Photometry is the light measurement, which is defined as electromagnetic radiation detectable by the human eye (daylight). It is thus restricted to the wavelength range from about 380 to 780 nanometers (1000 nm = 1 μm). Photometry is just like radiometry except that everything is weighted by the spectral response of the eye. Visual photometry uses the eye as a comparison detector, while physical photometry uses either optical radiation detectors constructed to mimic the spectral response of the eye, or spectroradiometry coupled with appropriate calculations to do the eye response weighting. Typical photometric units include lumens, lux, and candelas.
In order to have also a well defined photometer, an “artificial eye” has been constructed to simulate the light sensitivity (Light Intensity Measurement) of the human eye. The relative response of the normal human eye to monochromatic light at the different spectral frequencies was determined experimentally by the CIE and standardized in 1924. This is known as the photopic luminous efficiency function. The symbol of this function is V(λ) and it is usually expressed as a function of the wavelength of light (in air).
The following procedure was conducted to determine the photopic luminous efficiency function: First, light of constant intensity was emitted and its frequency was varied until the lightness perceived by the observer was found to be maximal. This occurred at a frequency of about 540 THz, corresponding to wavelength λm = 555 nm. The wavelength was then set to another λ and the power was readjusted until the lightness was judged to be the same as at λm. V(λ) could thus be computed as the ratio of the radiated power at λm and λ, respectively.
Of course, this experiment has been conducted by many observers and the resulting average was used to define the so called CIE standard eye which is an optical sensor with sensitivity corresponding to the function V(λ).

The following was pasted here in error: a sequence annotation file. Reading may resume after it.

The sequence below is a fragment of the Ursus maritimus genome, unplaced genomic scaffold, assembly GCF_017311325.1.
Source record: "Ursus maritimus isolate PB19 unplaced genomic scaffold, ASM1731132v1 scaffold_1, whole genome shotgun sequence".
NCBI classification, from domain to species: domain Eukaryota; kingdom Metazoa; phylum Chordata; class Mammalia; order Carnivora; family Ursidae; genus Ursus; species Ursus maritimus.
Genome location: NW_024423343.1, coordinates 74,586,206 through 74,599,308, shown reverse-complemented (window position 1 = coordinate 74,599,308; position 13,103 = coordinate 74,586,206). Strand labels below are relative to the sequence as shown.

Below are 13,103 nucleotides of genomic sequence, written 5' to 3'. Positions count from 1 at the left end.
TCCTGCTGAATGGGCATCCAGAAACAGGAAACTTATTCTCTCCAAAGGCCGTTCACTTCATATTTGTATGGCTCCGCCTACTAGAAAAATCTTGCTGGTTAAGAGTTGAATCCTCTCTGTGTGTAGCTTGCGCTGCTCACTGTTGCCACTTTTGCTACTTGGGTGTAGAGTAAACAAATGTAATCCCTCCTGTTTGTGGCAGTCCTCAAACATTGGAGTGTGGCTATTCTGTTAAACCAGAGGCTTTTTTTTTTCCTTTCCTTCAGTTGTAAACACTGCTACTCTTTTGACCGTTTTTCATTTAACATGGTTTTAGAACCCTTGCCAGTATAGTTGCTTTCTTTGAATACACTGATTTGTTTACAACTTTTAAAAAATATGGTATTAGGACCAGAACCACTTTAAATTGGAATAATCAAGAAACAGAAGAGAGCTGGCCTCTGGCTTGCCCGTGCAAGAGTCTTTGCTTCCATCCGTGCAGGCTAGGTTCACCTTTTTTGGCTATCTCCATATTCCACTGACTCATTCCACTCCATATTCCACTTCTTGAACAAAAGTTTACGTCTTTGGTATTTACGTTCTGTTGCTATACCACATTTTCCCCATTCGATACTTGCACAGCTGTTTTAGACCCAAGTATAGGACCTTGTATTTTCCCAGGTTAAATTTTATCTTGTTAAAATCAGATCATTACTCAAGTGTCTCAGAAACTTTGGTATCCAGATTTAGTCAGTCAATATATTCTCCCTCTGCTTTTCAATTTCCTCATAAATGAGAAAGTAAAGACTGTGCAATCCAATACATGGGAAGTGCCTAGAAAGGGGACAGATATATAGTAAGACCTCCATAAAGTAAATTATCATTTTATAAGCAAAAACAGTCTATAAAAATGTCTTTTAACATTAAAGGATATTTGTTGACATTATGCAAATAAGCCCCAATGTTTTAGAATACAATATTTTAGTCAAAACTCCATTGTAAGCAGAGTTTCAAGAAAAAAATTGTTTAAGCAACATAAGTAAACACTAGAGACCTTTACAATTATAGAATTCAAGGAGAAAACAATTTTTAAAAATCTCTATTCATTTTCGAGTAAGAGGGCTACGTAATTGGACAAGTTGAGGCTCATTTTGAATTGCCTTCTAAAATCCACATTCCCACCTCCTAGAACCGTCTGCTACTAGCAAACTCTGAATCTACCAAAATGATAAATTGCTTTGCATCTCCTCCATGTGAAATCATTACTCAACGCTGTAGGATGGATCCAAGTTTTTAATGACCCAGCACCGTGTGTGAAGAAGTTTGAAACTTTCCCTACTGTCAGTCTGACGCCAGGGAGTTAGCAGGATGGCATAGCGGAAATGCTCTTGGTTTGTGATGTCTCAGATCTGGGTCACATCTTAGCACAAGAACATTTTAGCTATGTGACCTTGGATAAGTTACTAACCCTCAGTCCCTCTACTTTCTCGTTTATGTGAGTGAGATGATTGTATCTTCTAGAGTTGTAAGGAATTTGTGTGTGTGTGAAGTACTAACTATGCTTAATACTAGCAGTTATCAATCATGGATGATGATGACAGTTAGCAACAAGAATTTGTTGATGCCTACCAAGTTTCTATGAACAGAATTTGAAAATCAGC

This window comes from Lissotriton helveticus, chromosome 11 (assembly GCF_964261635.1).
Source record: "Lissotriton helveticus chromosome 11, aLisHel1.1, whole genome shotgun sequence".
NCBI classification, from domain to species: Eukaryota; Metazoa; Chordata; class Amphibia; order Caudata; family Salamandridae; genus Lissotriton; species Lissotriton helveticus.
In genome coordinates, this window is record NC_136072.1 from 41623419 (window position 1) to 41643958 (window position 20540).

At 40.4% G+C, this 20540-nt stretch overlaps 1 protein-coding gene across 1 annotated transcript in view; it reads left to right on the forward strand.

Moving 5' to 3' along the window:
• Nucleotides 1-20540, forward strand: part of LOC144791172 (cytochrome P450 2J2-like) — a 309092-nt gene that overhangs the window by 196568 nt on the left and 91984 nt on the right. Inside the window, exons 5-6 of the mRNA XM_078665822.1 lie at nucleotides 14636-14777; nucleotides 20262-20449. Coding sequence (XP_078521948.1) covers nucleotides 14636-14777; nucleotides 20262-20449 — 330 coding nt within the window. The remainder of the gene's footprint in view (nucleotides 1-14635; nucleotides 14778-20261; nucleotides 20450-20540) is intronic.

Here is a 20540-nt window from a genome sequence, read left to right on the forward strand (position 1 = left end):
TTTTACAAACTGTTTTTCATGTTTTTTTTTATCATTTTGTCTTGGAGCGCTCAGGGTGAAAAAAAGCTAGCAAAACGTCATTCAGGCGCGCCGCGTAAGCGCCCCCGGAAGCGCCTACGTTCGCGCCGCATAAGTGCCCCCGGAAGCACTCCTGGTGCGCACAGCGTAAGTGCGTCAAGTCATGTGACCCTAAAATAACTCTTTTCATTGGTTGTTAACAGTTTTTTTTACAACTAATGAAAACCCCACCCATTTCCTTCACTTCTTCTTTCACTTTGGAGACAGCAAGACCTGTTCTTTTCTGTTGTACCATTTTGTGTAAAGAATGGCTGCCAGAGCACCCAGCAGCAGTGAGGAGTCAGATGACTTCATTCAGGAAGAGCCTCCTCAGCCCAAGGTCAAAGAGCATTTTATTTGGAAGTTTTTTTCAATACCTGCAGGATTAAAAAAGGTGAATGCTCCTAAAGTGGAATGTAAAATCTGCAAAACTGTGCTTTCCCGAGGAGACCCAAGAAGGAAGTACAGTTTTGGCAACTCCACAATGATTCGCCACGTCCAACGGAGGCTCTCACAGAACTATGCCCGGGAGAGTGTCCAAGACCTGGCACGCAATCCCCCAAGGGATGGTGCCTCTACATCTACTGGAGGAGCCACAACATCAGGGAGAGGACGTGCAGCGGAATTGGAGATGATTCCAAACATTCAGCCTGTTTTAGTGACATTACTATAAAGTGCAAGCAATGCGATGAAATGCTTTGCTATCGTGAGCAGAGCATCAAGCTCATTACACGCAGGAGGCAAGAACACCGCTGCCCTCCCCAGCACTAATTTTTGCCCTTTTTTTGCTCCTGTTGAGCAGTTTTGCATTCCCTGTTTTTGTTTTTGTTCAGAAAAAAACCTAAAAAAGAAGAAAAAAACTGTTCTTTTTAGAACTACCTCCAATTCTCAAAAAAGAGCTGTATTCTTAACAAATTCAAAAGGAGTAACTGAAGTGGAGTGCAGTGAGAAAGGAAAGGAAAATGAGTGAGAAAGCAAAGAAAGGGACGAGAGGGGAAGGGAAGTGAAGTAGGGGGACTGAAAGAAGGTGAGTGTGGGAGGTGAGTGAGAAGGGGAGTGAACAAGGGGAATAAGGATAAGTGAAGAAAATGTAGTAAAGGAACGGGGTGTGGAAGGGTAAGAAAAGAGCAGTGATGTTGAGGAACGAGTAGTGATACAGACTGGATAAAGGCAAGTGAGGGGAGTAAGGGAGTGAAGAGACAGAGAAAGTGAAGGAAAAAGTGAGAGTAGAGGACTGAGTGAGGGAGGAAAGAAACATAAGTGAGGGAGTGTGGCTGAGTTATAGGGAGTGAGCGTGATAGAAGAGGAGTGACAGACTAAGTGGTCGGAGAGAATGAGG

The photopic luminous efficiency function serves as a link between the subjective response of the human eye and normal physical measurement techniques. It thus provides the basis for a group of photometric units (see Fig. 1).
Fig. 1: Radiometric and luminous quantities
The lumen is a derived unit for luminous flux. Its abbreviation is lm and its symbol is Φv. The lumen is derived from the candela and is the luminous flux emitted into unit solid angle (1 sr) by an isotropic point source having a luminous intensity of 1 candela. The lumen is the product of luminous intensity and solid angle, cd-sr. It is analogous to the unit of radiant flux (Watt), differing only in the eye response weighting. If a light source is isotropic, the relationship between lumens and candelas is 1 cd = 4π lm. In other words, an isotropic source having a luminous intensity of 1 candela emits 4π lumens into space, which just happens to be 4π steradians. We can also state that 1 cd = 1 lm/sr, analogous to the equivalent radiometric definition.
If a source is not isotropic, the relationship between candelas and lumens is empirical. A fundamental method used to determine the total flux (lumens) is to measure the luminous intensity (candelas) in many directions using a goniophotometer, and then numerically integrate over the entire sphere. Thereafter, we can use this “calibrated” lamp as a reference in an integrating sphere for routine measurements of luminous flux.